In 1919, on April 13th, was the Amritsar Massacre — Rushdie has a stunning treatment of the Massacre in Midnight’s Children as well. In this tragic act of controlling violence, 379 people were killed and 1200 were wounded — and punishment of the British general responsible was both ‘belated and mild’ (http://bartleby.com/67/2433.html). Close to Christmas that year, the Government of India Act introduced new reforms that showed some amount of success here and there, but the amount of responsibility actually laid on Indian officials was still minimal and very controlled (http://bartleby.com/67/2433.html). During World War II, India found itself trying (in the footsteps of WWI Ireland) to undermine British imperialism and get around it where possible. As James points out, “divisions over what, if any, part it ought to play in India’s struggle against Naziism and fascism contrasted with Congress’s determination to use the war as a chance to squeeze concessions from Britain” (424, James). However the moral factors in Britain’s involvement in the war (i.e., fighting a despicable form of government) made it difficult for India to throw itself very strongly against the empire. On August 8th of 1940, Britain had offered India ‘partnership and a new constitution’ once the war was over, but India had refused, demanding immediate independence and holding to that demand when the war ended; unwilling to receive autonomy at Britain’s hand, they demanded instead that Britain leave India (the Quit India campaign) (http://bartleby.com/67/2446.html).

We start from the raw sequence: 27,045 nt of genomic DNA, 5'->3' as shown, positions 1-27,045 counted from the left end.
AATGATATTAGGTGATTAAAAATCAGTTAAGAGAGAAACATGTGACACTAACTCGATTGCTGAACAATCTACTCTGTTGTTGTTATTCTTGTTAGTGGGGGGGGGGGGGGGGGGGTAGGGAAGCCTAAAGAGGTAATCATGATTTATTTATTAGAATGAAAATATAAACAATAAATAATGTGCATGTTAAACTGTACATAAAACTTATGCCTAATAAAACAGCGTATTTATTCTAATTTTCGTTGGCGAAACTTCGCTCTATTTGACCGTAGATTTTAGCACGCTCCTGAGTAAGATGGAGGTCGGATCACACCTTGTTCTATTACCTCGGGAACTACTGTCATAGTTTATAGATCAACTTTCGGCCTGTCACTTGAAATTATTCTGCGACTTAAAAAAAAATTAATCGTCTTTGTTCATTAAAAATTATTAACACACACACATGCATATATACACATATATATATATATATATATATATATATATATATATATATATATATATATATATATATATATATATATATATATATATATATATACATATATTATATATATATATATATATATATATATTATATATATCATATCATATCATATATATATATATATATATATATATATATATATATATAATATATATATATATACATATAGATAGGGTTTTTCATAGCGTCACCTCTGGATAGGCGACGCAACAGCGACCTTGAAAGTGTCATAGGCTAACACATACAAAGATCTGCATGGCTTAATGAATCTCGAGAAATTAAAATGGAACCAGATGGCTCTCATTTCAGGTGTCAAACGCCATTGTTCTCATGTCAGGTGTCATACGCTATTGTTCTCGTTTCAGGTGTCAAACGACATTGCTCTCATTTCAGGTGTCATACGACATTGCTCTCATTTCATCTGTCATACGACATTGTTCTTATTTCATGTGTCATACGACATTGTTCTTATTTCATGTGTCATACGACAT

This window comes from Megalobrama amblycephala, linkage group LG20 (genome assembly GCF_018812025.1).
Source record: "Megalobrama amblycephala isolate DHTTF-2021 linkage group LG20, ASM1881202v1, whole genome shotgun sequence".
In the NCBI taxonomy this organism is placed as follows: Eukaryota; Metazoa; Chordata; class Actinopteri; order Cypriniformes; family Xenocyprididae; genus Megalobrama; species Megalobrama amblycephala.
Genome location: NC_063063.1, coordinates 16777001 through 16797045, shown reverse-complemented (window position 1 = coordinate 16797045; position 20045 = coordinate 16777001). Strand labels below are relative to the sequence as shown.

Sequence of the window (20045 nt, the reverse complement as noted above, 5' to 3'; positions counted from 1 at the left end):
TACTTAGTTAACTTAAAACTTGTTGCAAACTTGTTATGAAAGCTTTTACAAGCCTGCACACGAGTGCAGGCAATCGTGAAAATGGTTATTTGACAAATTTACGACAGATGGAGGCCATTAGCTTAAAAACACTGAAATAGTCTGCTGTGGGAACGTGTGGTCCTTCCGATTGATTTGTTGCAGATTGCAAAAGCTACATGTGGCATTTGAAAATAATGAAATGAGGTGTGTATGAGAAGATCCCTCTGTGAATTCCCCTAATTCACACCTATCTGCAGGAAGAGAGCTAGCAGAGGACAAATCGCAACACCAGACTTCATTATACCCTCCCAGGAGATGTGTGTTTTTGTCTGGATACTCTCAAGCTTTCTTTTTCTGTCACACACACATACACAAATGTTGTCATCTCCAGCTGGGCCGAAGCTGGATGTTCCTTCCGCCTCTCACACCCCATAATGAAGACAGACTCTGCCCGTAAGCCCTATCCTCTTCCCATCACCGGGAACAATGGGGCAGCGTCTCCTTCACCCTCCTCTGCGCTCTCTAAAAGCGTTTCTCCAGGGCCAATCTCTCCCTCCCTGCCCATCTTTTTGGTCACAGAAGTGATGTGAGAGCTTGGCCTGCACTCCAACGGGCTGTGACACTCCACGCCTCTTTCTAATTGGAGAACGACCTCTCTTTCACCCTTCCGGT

World War II caused a sort of civilian version of shell-shock which psychologically shifted the public opinion of the actual value of Imperialism. In part because of this shift, for the first six months of 1942 the United States began pushing Britain to come to some sort of terms with the Indian Congress. However Congress, Gandhi, and the League were all discredited by the obvious lack of internal harmony in India displayed by the Quit India campaign, and U.S. support for an agreement with India fell sharply. Always before, Britain felt much better about granting independence to a colony, if simply because they were already used to political life. But in India it was so new, and had its roots almost solely in and motivated by the desire to get rid of its foreign rulers, that Britain felt that it was leaving a shallow system that hadn’t gained any part of maturity yet (544-545, James). The definition of national maturity, however, is murky and convoluted. Governmental and political maturity cannot be richly ripe enough for naturalization until the nation within and its constituent individuals have reached a truly loving, creative maturity themselves. One must ask, does that ever happen?